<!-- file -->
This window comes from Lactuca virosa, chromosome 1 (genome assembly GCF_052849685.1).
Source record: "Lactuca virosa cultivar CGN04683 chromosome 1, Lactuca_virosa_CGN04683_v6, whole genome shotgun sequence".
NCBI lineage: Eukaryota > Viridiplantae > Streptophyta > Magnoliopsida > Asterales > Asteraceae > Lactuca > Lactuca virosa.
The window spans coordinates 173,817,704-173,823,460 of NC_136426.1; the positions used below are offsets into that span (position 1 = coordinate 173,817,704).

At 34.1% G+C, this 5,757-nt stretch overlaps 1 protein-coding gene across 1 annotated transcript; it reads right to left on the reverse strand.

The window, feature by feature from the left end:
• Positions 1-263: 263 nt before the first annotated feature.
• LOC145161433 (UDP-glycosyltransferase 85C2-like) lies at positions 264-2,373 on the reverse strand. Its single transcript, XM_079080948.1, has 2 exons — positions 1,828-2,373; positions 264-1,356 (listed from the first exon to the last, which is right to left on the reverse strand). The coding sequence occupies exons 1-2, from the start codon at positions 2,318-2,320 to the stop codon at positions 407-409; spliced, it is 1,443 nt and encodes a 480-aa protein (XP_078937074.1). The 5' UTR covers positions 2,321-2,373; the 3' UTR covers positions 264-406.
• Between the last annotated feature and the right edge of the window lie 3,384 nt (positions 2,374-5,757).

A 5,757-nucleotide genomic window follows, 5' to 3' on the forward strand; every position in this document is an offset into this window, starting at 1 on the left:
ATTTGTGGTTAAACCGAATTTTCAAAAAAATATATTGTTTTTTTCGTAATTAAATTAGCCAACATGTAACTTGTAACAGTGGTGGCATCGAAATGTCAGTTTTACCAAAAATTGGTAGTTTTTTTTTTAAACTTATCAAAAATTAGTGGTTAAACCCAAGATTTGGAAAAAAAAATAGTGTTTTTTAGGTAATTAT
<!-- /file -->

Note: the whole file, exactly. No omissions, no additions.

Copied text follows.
This window comes from Lactuca virosa, chromosome 1 (genome assembly GCF_052849685.1).
Source record: "Lactuca virosa cultivar CGN04683 chromosome 1, Lactuca_virosa_CGN04683_v6, whole genome shotgun sequence".
NCBI lineage: Eukaryota > Viridiplantae > Streptophyta > Magnoliopsida > Asterales > Asteraceae > Lactuca > Lactuca virosa.
The window spans coordinates 173,817,704-173,823,460 of NC_136426.1; the positions used below are offsets into that span (position 1 = coordinate 173,817,704).

At 34.1% G+C, this 5,757-nt stretch overlaps 1 protein-coding gene across 1 annotated transcript; it reads right to left on the reverse strand.

The window, feature by feature from the left end:
• Positions 1-263: 263 nt before the first annotated feature.
• LOC145161433 (UDP-glycosyltransferase 85C2-like) lies at positions 264-2,373 on the reverse strand. Its single transcript, XM_079080948.1, has 2 exons — positions 1,828-2,373; positions 264-1,356 (listed from the first exon to the last, which is right to left on the reverse strand). The coding sequence occupies exons 1-2, from the start codon at positions 2,318-2,320 to the stop codon at positions 407-409; spliced, it is 1,443 nt and encodes a 480-aa protein (XP_078937074.1). The 5' UTR covers positions 2,321-2,373; the 3' UTR covers positions 264-406.
• Between the last annotated feature and the right edge of the window lie 3,384 nt (positions 2,374-5,757).

A 5,757-nucleotide genomic window follows, 5' to 3' on the forward strand; every position in this document is an offset into this window, starting at 1 on the left:
ATTTGTGGTTAAACCGAATTTTCAAAAAAATATATTGTTTTTTTCGTAATTAAATTAGCCAACATGTAACTTGTAACAGTGGTGGCATCGAAATGTCAGTTTTACCAAAAATTGGTAGTTTTTTTTTTAAACTTATCAAAAATTAGTGGTTAAACCCAAGATTTGGAAAAAAAAATAGTGTTTTTTAGGTAATTAT